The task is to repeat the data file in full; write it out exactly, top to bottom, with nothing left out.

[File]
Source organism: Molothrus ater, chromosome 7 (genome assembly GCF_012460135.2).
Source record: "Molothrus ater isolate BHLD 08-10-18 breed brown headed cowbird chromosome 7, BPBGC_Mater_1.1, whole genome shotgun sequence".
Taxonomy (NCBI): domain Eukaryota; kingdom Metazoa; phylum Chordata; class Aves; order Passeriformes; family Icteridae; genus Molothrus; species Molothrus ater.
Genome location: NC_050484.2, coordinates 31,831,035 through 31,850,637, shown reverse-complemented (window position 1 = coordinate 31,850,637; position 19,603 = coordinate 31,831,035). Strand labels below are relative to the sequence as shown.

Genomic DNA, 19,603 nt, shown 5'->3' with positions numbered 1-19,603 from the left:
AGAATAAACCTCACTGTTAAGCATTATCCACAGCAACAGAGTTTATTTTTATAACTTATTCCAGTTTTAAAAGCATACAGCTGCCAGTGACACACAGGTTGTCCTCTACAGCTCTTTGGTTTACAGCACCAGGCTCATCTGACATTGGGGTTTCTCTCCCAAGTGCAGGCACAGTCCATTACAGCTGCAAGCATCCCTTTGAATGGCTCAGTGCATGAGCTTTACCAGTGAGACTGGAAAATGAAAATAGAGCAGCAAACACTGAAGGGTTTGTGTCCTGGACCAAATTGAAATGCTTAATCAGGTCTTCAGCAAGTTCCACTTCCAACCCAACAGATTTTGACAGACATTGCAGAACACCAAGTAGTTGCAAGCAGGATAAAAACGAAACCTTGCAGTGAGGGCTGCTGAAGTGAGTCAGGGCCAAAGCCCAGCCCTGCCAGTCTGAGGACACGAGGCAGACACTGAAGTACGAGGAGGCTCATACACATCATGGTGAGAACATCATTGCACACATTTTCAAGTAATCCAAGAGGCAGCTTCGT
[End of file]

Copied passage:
Source organism: Molothrus ater, chromosome 7 (genome assembly GCF_012460135.2).
Source record: "Molothrus ater isolate BHLD 08-10-18 breed brown headed cowbird chromosome 7, BPBGC_Mater_1.1, whole genome shotgun sequence".
Taxonomy (NCBI): domain Eukaryota; kingdom Metazoa; phylum Chordata; class Aves; order Passeriformes; family Icteridae; genus Molothrus; species Molothrus ater.
Genome location: NC_050484.2, coordinates 31,831,035 through 31,850,637, shown reverse-complemented (window position 1 = coordinate 31,850,637; position 19,603 = coordinate 31,831,035). Strand labels below are relative to the sequence as shown.

Genomic DNA, 19,603 nt, shown 5'->3' with positions numbered 1-19,603 from the left:
AGAATAAACCTCACTGTTAAGCATTATCCACAGCAACAGAGTTTATTTTTATAACTTATTCCAGTTTTAAAAGCATACAGCTGCCAGTGACACACAGGTTGTCCTCTACAGCTCTTTGGTTTACAGCACCAGGCTCATCTGACATTGGGGTTTCTCTCCCAAGTGCAGGCACAGTCCATTACAGCTGCAAGCATCCCTTTGAATGGCTCAGTGCATGAGCTTTACCAGTGAGACTGGAAAATGAAAATAGAGCAGCAAACACTGAAGGGTTTGTGTCCTGGACCAAATTGAAATGCTTAATCAGGTCTTCAGCAAGTTCCACTTCCAACCCAACAGATTTTGACAGACATTGCAGAACACCAAGTAGTTGCAAGCAGGATAAAAACGAAACCTTGCAGTGAGGGCTGCTGAAGTGAGTCAGGGCCAAAGCCCAGCCCTGCCAGTCTGAGGACACGAGGCAGACACTGAAGTACGAGGAGGCTCATACACATCATGGTGAGAACATCATTGCACACATTTTCAAGTAATCCAAGAGGCAGCTTCGT